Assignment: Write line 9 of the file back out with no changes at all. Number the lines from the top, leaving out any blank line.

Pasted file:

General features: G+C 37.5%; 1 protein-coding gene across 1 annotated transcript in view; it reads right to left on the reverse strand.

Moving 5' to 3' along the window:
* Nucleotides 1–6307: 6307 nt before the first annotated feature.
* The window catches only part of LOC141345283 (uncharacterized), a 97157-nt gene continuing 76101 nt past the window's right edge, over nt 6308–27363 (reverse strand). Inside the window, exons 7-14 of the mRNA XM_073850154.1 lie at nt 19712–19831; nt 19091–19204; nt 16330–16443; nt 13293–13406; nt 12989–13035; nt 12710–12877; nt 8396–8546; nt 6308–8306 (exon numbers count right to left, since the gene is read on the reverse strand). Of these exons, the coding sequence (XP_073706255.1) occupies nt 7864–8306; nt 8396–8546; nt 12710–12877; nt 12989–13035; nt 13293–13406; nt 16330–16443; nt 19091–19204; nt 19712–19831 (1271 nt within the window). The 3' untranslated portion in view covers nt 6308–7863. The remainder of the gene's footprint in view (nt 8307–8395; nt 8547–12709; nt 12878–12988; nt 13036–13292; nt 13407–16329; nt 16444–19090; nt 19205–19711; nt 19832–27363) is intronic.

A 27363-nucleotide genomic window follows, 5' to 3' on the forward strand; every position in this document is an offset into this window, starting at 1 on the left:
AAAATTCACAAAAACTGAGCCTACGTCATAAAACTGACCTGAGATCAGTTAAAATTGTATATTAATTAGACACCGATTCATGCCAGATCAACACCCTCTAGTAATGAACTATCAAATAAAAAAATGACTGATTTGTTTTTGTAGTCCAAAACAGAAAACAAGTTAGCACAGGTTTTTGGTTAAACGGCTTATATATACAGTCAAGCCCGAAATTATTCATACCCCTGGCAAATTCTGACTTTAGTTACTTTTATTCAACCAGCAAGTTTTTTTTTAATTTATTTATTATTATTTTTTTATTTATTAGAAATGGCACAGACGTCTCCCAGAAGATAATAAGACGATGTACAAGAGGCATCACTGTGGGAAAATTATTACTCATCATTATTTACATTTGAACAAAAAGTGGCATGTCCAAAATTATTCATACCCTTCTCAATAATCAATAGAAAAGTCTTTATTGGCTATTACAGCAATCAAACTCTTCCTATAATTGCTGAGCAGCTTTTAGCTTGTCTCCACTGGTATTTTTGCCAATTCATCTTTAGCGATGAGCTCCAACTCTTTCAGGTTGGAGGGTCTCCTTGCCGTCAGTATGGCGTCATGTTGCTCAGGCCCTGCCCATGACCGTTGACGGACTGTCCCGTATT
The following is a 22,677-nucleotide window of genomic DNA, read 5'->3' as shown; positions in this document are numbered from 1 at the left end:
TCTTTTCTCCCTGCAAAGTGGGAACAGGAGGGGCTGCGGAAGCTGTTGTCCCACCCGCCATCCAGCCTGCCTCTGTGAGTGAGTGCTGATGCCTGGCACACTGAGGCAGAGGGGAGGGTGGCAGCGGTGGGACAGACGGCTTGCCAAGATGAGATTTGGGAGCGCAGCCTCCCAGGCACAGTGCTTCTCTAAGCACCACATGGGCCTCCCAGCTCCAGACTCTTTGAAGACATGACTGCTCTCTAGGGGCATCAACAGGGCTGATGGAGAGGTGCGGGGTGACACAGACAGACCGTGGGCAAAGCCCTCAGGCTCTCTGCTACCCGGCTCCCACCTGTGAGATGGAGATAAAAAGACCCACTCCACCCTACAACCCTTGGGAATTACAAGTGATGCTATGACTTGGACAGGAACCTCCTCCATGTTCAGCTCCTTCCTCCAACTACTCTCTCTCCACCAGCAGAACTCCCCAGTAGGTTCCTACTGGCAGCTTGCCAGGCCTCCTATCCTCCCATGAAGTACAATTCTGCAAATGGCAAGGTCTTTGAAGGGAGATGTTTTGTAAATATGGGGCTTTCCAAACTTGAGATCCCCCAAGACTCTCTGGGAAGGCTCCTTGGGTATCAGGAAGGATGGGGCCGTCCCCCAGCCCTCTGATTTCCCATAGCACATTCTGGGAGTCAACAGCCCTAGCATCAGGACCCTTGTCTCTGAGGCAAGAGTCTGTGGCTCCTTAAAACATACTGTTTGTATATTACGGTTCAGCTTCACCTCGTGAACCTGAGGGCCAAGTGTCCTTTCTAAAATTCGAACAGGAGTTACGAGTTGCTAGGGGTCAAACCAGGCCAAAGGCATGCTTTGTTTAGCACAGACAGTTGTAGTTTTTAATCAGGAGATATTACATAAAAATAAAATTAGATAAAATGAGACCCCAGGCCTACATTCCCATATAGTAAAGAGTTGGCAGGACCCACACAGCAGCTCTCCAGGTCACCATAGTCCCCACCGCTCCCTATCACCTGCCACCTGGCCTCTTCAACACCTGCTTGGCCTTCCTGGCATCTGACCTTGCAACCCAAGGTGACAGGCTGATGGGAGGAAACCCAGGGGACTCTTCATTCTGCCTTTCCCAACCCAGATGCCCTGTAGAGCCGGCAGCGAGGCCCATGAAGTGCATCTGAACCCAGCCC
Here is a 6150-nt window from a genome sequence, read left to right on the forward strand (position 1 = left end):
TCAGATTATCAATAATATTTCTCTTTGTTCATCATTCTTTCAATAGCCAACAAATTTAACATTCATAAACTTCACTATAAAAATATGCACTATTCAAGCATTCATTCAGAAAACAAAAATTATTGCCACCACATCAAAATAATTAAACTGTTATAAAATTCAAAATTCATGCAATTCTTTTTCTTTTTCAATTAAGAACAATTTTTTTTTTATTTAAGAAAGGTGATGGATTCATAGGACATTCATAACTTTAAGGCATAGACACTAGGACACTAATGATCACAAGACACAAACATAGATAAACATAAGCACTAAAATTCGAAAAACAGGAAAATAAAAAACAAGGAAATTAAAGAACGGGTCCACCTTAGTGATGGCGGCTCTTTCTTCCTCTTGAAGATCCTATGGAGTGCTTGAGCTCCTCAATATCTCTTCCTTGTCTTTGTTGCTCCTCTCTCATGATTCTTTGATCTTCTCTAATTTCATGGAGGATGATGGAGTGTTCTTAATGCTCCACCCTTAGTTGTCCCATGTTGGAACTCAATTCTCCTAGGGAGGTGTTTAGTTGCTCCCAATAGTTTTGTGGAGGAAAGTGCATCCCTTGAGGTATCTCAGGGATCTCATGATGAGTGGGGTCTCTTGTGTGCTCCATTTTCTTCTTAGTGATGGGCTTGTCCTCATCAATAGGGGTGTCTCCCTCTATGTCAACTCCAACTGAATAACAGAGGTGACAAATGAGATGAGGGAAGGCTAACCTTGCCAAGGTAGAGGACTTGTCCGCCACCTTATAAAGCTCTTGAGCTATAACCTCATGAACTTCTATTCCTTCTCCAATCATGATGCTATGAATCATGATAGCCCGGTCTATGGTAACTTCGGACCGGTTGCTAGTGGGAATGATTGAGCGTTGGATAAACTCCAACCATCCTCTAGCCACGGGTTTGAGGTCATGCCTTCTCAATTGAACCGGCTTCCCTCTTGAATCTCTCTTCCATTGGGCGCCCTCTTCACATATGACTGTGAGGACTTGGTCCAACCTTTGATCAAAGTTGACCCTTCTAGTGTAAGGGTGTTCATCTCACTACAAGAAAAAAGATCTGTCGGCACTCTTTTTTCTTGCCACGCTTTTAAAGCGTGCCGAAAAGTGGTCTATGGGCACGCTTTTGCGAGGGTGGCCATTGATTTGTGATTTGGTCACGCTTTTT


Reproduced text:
Here is a 6150-nt window from a genome sequence, read left to right on the forward strand (position 1 = left end):